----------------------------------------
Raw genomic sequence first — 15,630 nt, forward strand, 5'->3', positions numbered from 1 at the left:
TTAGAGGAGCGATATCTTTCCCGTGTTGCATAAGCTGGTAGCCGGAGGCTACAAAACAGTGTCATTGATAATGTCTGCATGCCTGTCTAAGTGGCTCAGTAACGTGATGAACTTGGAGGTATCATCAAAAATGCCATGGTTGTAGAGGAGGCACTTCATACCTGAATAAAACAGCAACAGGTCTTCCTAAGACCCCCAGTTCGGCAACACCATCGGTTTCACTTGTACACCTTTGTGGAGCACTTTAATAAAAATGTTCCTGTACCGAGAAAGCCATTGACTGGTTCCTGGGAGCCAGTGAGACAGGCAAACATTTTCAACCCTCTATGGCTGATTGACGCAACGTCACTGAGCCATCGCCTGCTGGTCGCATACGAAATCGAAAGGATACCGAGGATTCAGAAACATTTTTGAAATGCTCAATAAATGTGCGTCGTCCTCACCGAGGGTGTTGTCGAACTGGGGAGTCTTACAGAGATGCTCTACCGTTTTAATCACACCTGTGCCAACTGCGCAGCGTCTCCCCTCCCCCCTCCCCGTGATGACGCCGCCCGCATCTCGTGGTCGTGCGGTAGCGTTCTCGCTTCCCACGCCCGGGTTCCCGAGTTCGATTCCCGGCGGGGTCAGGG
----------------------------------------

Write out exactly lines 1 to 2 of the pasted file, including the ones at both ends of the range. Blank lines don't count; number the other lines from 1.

Raw genomic sequence first — 15,630 nt, forward strand, 5'->3', positions numbered from 1 at the left:
TTAGAGGAGCGATATCTTTCCCGTGTTGCATAAGCTGGTAGCCGGAGGCTACAAAACAGTGTCATTGATAATGTCTGCATGCCTGTCTAAGTGGCTCAGTAACGTGATGAACTTGGAGGTATCATCAAAAATGCCATGGTTGTAGAGGAGGCACTTCATACCTGAATAAAACAGCAACAGGTCTTCCTAAGACCCCCAGTTCGGCAACACCATCGGTTTCACTTGTACACCTTTGTGGAGCACTTTAATAAAAATGTTCCTGTACCGAGAAAGCCATTGACTGGTTCCTGGGAGCCAGTGAGACAGGCAAACATTTTCAACCCTCTATGGCTGATTGACGCAACGTCACTGAGCCATCGCCTGCTGGTCGCATACGAAATCGAAAGGATACCGAGGATTCAGAAACATTTTTGAAATGCTCAATAAATGTGCGTCGTCCTCACCGAGGGTGTTGTCGAACTGGGGAGTCTTACAGAGATGCTCTACCGTTTTAATCACACCTGTGCCAACTGCGCAGCGTCTCCCCTCCCCCCTCCCCGTGATGACGCCGCCCGCATCTCGTGGTCGTGCGGTAGCGTTCTCGCTTCCCACGCCCGGGTTCCCGAGTTCGATTCCCGGCGGGGTCAGGG